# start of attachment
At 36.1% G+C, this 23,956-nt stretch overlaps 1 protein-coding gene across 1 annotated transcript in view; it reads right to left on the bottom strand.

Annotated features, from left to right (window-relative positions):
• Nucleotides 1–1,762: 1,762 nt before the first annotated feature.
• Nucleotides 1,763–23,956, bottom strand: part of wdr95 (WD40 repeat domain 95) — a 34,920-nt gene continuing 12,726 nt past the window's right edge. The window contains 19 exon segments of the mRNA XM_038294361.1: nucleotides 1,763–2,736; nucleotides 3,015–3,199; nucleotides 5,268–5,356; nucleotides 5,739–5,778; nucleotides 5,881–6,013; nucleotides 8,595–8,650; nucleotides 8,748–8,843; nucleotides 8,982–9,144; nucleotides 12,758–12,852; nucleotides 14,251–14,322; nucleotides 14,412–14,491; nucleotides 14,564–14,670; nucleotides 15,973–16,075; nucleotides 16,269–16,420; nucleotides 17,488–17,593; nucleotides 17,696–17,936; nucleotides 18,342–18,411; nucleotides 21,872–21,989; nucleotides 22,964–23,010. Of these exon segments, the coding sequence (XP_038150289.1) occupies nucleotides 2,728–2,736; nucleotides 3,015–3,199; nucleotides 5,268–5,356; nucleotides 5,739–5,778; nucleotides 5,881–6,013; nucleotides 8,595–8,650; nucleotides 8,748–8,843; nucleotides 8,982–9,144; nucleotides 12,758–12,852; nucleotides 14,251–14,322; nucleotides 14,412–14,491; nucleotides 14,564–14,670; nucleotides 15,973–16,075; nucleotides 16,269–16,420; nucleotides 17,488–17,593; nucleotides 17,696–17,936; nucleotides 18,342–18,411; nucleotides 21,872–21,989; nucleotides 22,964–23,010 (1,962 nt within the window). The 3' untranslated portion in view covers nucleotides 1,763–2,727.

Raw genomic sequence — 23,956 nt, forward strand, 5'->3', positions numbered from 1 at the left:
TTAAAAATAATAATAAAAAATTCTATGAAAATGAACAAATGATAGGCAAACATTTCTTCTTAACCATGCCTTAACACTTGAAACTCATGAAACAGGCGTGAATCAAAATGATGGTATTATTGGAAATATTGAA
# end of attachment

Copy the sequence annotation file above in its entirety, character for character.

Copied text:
At 36.1% G+C, this 23,956-nt stretch overlaps 1 protein-coding gene across 1 annotated transcript in view; it reads right to left on the bottom strand.

Annotated features, from left to right (window-relative positions):
• Nucleotides 1–1,762: 1,762 nt before the first annotated feature.
• Nucleotides 1,763–23,956, bottom strand: part of wdr95 (WD40 repeat domain 95) — a 34,920-nt gene continuing 12,726 nt past the window's right edge. The window contains 19 exon segments of the mRNA XM_038294361.1: nucleotides 1,763–2,736; nucleotides 3,015–3,199; nucleotides 5,268–5,356; nucleotides 5,739–5,778; nucleotides 5,881–6,013; nucleotides 8,595–8,650; nucleotides 8,748–8,843; nucleotides 8,982–9,144; nucleotides 12,758–12,852; nucleotides 14,251–14,322; nucleotides 14,412–14,491; nucleotides 14,564–14,670; nucleotides 15,973–16,075; nucleotides 16,269–16,420; nucleotides 17,488–17,593; nucleotides 17,696–17,936; nucleotides 18,342–18,411; nucleotides 21,872–21,989; nucleotides 22,964–23,010. Of these exon segments, the coding sequence (XP_038150289.1) occupies nucleotides 2,728–2,736; nucleotides 3,015–3,199; nucleotides 5,268–5,356; nucleotides 5,739–5,778; nucleotides 5,881–6,013; nucleotides 8,595–8,650; nucleotides 8,748–8,843; nucleotides 8,982–9,144; nucleotides 12,758–12,852; nucleotides 14,251–14,322; nucleotides 14,412–14,491; nucleotides 14,564–14,670; nucleotides 15,973–16,075; nucleotides 16,269–16,420; nucleotides 17,488–17,593; nucleotides 17,696–17,936; nucleotides 18,342–18,411; nucleotides 21,872–21,989; nucleotides 22,964–23,010 (1,962 nt within the window). The 3' untranslated portion in view covers nucleotides 1,763–2,727.

Raw genomic sequence — 23,956 nt, forward strand, 5'->3', positions numbered from 1 at the left:
TTAAAAATAATAATAAAAAATTCTATGAAAATGAACAAATGATAGGCAAACATTTCTTCTTAACCATGCCTTAACACTTGAAACTCATGAAACAGGCGTGAATCAAAATGATGGTATTATTGGAAATATTGAA